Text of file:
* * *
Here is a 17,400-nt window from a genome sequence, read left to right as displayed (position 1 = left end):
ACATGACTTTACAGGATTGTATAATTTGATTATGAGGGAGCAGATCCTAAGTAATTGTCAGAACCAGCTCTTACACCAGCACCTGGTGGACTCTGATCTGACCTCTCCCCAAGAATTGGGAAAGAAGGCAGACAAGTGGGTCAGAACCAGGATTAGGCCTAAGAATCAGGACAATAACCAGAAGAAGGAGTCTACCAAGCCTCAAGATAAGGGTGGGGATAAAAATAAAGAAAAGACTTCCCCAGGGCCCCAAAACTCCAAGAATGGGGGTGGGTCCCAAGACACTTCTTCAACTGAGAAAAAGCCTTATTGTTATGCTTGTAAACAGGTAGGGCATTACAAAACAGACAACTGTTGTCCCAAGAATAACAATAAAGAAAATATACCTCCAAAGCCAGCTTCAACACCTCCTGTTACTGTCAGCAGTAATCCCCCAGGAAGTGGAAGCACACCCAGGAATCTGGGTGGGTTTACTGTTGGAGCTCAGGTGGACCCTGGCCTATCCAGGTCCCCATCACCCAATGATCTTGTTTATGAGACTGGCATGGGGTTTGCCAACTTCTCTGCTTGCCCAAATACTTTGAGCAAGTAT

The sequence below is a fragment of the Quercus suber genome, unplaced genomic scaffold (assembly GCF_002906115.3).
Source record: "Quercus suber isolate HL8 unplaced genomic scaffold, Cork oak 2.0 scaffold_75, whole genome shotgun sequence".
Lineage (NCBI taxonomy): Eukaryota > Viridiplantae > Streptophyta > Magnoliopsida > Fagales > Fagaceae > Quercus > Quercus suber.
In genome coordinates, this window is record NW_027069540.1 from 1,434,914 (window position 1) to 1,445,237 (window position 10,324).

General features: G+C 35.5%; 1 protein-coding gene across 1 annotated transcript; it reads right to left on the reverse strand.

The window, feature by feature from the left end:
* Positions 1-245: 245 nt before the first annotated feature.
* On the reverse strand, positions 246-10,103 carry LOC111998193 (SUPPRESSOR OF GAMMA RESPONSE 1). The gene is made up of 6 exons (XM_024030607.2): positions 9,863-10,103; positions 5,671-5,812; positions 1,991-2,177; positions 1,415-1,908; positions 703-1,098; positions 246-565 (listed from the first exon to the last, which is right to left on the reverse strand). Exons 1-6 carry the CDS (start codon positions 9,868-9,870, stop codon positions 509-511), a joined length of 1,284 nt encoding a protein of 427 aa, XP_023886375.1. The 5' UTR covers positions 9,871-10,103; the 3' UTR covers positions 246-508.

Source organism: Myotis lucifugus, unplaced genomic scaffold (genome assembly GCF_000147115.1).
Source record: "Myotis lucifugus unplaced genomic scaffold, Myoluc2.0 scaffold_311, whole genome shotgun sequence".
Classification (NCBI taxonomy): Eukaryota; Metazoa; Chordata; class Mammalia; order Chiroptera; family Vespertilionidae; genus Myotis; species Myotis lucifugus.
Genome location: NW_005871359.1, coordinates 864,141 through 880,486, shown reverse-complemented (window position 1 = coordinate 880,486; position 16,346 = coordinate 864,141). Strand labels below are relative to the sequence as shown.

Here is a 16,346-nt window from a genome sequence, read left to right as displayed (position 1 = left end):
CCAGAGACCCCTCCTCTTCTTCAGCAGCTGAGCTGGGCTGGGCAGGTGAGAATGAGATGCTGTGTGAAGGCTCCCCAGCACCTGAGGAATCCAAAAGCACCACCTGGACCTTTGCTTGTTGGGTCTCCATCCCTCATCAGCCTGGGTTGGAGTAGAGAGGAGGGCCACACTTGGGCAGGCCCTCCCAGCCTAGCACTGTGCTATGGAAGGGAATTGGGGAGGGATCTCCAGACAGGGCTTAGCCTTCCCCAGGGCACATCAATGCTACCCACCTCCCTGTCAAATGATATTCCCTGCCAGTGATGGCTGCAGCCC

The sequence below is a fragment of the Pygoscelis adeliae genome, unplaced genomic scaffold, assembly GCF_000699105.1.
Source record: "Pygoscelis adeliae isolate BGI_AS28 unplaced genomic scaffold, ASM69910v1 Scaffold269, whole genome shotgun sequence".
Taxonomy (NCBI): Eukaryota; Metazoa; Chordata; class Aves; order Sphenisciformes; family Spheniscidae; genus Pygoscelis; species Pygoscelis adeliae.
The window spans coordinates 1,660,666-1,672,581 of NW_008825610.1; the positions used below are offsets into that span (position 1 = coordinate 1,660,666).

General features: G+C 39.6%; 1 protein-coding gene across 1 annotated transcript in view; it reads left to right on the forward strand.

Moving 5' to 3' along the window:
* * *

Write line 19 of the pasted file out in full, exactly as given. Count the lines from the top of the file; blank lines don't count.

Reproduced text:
Taxonomy (NCBI): Eukaryota; Metazoa; Chordata; class Aves; order Sphenisciformes; family Spheniscidae; genus Pygoscelis; species Pygoscelis adeliae.